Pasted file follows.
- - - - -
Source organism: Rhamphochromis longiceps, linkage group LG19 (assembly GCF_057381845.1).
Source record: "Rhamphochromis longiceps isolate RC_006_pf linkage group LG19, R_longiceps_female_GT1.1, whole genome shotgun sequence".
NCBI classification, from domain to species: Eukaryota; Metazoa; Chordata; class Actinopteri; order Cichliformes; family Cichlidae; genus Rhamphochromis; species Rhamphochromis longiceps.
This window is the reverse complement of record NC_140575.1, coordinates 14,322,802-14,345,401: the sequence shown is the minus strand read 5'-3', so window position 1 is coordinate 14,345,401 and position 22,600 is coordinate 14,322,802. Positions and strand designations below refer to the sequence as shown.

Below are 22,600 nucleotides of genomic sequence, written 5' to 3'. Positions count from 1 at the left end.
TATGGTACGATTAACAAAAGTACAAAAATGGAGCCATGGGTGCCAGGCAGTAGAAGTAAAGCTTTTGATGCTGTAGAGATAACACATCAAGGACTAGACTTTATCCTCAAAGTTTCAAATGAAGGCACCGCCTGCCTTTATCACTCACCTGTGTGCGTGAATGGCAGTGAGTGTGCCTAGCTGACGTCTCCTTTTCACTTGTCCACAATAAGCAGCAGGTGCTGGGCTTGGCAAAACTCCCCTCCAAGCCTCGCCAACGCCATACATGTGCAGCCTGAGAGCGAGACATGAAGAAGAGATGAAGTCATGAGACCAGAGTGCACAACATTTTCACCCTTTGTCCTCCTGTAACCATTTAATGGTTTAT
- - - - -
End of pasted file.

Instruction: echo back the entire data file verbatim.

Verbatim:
Source organism: Rhamphochromis longiceps, linkage group LG19 (assembly GCF_057381845.1).
Source record: "Rhamphochromis longiceps isolate RC_006_pf linkage group LG19, R_longiceps_female_GT1.1, whole genome shotgun sequence".
NCBI classification, from domain to species: Eukaryota; Metazoa; Chordata; class Actinopteri; order Cichliformes; family Cichlidae; genus Rhamphochromis; species Rhamphochromis longiceps.
This window is the reverse complement of record NC_140575.1, coordinates 14,322,802-14,345,401: the sequence shown is the minus strand read 5'-3', so window position 1 is coordinate 14,345,401 and position 22,600 is coordinate 14,322,802. Positions and strand designations below refer to the sequence as shown.

Below are 22,600 nucleotides of genomic sequence, written 5' to 3'. Positions count from 1 at the left end.
TATGGTACGATTAACAAAAGTACAAAAATGGAGCCATGGGTGCCAGGCAGTAGAAGTAAAGCTTTTGATGCTGTAGAGATAACACATCAAGGACTAGACTTTATCCTCAAAGTTTCAAATGAAGGCACCGCCTGCCTTTATCACTCACCTGTGTGCGTGAATGGCAGTGAGTGTGCCTAGCTGACGTCTCCTTTTCACTTGTCCACAATAAGCAGCAGGTGCTGGGCTTGGCAAAACTCCCCTCCAAGCCTCGCCAACGCCATACATGTGCAGCCTGAGAGCGAGACATGAAGAAGAGATGAAGTCATGAGACCAGAGTGCACAACATTTTCACCCTTTGTCCTCCTGTAACCATTTAATGGTTTAT